It seems improbable: how could bacteria, which are often associated with disease and infections, be used to defeat depression? Scientists have been exploring this phenomenon, and their findings have uncovered a potentially new treatment option for this common mental issue.
Depression is a serious health problem. Nearly 13 percent of adults in Canada meet the criteria for a mood disorder at some time during their lives, according to Statistics Canada’s 2012 Canadian Community Health Survey on Mental Health. Close to 5 percent of the Canadian population aged 15 years and older reported symptoms for major depression within the previous 12 months.
Although every person is unique, there are some common symptoms of depression:
• Depressed mood
• Loss of interest or joy in activities usually enjoyed
• Changes in appetite and/or weight
• Feelings of helplessness, hopelessness, guilt, or worthlessness
• Lack of energy or fatigue
• Problems with sleep
• Thoughts of death or suicide
• Difficulty making decisions and/or concentrating
Among the many treatments available for depression, including medications, body therapies (e.g., acupuncture), natural supplements, and various talk and behavioral approaches, probiotics have emerged as a possibility. The connection between good bacteria (aka, friendly bacteria) in the intestinal tract and the central nervous system (CNS) occurs along the gut-brain axis, a “super highway” in the body. Rather than an actual roadway, the gut-brain axis consists of two-way signaling communication between the CNS and the enteric nervous system (gastrointestinal system).
Do Probiotics Work for Depression?
It’s been shown that the microorganisms (microbiota) in the intestinal tract have a significant impact on the function of the central nervous system, which led to the hypothesis that taking probiotics can have a positive on psychological symptoms such as depression. Here’s some of what researchers have discovered thus far about how probiotics may help us defeat depression.
In a recent meta-analysis from Australia that looked at seven studies, the authors found that use of probiotic supplements resulted in “significant improvement in psychological symptoms,” including depression, anxiety, and perceived stress, when compared with placebo.
Another recent meta-analysis found that use of probiotics significantly reduced scores on depression scales and that the beneficial bacteria were effective in both healthy individuals as well as those with major depressive disorder. Age did seem to matter, however, as probiotics were benefical for people younger than 60 and not for those older than 65.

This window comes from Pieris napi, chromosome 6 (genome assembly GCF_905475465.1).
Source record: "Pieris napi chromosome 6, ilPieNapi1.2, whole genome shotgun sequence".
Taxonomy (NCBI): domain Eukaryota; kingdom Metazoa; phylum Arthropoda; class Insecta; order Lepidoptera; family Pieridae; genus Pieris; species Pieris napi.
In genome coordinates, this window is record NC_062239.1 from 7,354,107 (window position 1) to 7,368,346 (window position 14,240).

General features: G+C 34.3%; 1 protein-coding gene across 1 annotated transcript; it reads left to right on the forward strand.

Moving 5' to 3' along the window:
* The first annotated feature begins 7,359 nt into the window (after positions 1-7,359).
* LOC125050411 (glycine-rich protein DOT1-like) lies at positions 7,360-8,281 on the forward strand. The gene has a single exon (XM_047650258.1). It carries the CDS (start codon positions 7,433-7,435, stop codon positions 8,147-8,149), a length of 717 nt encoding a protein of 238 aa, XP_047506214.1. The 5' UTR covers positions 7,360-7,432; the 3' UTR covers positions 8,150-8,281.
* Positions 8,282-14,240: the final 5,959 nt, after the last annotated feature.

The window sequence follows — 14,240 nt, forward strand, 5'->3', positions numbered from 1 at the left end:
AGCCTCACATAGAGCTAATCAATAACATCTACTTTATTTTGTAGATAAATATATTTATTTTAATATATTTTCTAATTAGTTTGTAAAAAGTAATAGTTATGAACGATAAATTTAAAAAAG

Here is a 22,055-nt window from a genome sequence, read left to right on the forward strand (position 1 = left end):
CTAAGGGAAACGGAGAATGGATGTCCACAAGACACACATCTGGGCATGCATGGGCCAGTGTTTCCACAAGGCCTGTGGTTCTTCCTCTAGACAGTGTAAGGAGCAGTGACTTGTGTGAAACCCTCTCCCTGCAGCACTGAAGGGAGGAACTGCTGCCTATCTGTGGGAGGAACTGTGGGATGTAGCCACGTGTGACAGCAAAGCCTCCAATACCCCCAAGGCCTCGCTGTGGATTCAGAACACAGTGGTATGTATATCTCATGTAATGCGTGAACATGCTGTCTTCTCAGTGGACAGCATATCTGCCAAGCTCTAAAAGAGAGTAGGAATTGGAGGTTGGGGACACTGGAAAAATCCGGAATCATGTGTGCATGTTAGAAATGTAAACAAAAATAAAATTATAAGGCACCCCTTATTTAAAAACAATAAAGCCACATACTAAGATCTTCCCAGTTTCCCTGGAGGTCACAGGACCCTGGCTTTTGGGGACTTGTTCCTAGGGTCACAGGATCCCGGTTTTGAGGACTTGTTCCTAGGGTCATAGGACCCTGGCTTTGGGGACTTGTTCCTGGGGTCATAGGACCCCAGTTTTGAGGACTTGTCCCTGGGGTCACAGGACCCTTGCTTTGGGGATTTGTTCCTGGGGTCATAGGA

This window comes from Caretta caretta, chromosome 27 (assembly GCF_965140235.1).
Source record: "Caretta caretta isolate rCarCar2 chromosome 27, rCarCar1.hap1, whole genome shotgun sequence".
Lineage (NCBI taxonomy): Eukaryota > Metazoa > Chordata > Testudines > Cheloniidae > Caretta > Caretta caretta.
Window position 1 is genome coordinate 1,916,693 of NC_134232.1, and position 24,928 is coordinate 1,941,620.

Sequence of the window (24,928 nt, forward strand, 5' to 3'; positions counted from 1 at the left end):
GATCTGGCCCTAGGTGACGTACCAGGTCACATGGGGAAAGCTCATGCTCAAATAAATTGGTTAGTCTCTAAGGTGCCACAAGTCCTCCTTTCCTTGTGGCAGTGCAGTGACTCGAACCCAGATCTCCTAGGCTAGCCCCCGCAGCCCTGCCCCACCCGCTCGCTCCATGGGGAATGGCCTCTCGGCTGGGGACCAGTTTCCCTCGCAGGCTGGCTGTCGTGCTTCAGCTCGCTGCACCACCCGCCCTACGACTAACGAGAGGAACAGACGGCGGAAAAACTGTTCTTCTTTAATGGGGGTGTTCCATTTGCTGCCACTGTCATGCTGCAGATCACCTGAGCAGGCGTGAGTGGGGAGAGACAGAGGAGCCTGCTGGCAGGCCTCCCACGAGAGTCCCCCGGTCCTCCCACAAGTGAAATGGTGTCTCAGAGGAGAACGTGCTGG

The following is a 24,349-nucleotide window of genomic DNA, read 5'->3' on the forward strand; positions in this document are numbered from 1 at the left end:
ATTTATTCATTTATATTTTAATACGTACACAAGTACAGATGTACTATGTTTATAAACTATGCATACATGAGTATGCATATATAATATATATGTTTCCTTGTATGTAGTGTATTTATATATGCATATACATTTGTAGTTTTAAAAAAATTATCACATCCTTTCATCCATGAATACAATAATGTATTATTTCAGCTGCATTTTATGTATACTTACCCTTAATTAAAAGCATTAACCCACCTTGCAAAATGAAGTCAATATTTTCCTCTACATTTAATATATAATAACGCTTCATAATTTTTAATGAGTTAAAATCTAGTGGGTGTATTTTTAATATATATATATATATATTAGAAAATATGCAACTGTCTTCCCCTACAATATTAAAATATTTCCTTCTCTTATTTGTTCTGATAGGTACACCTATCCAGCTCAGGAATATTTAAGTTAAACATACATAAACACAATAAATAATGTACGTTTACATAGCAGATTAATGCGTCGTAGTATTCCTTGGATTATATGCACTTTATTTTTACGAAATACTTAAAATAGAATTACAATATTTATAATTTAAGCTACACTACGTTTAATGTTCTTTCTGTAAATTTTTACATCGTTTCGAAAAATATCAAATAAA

Not every study of probiotics and depression have yielded findings that shed a positive light on beneficial organisms for this treatment option, however. Another recent study, for example, did not find any benefit from taking two probiotics (Lactobacillus helveticus and Bifidobacterium longum) versus placebo for 8 weeks among 79 individuals with moderate scores on mood factors. A much larger study (18,019 subjects) considered the impact of probiotics in this population, of which 14.11 percent said they had used probiotics or consumed probiotic foods. The authors found that use of probiotics was not associated with lower depression rates.
Which Probiotics Work for Depression?
Researchers have identified some probiotics that have an ability to enhance mood and cognitive function while also reducing anxiety and stress. These probiotics are sometimes referred to as psychobiotics and include L. acidophilus, L. casei, B. bifidum, L. helveticus R0052, and B. longum R0175. Note that the latter two probiotic species are more specific than the two mentioned in an earlier study, which may explain the difference in findings.
In general, probiotics have been found to be helpful for a variety of gastrointestinal problems while their benefit for psychological disorders, such as depression, may be less clear. However, use of probiotics is safe and associated with virtually little to no side effects, although some people do experience mild gas or bloating.
Therefore, trying probiotics for depression may be something you should consider and talk about with your doctor.
Written by Deborah Mitchell. Deborah Mitchell is passionate about personal health and the well-being of animals and the planet. She has authored, coauthored, and ghostwritten more than 40 books, contributes regularly to several websites, and shares information on physical, emotional, and spiritual health on her blog, deborahmitchellbooks.com.
Cepeda MS et al. Microbiome-gut- brain axis: probiotics and their association with depression. Journal of Neuropsychiatry and Clinical Neuroscience 2017 Winter; 29(1): 39-44. Retrieved Feb. 22, 2017.
Huang R et al. Effect of probiotics on depression: a systematic review and meta-analysis of randomized controlled trials. Nutrients 2016 Aug 6; 8(8): pii. Retrieved Feb. 22, 2017.
McKean J et al. Probiotics and subclinical psychological symptoms in healthy participants: a systematic review and meta-analysis. Journal of Alternative and Complementary Medicine 2016 Nov 14. Retrieved Feb. 21, 2017.
Public Health Agency of Canada. What is depression? Retrieved Feb. 22, 2017.
Romijn AR et al. A double-blind, randomized, placebo-controlled trial of Lactobacillus helveticus and Bifidobacterium longum for the symptoms of depression. Australian and New Zealand Journal of Psychiatry 2017 Jan 1: 4867416686694. Retrieved Feb. 22, 2017.
University Health Daily. The best probiotics for mood. Retrieved Feb. 22, 2017.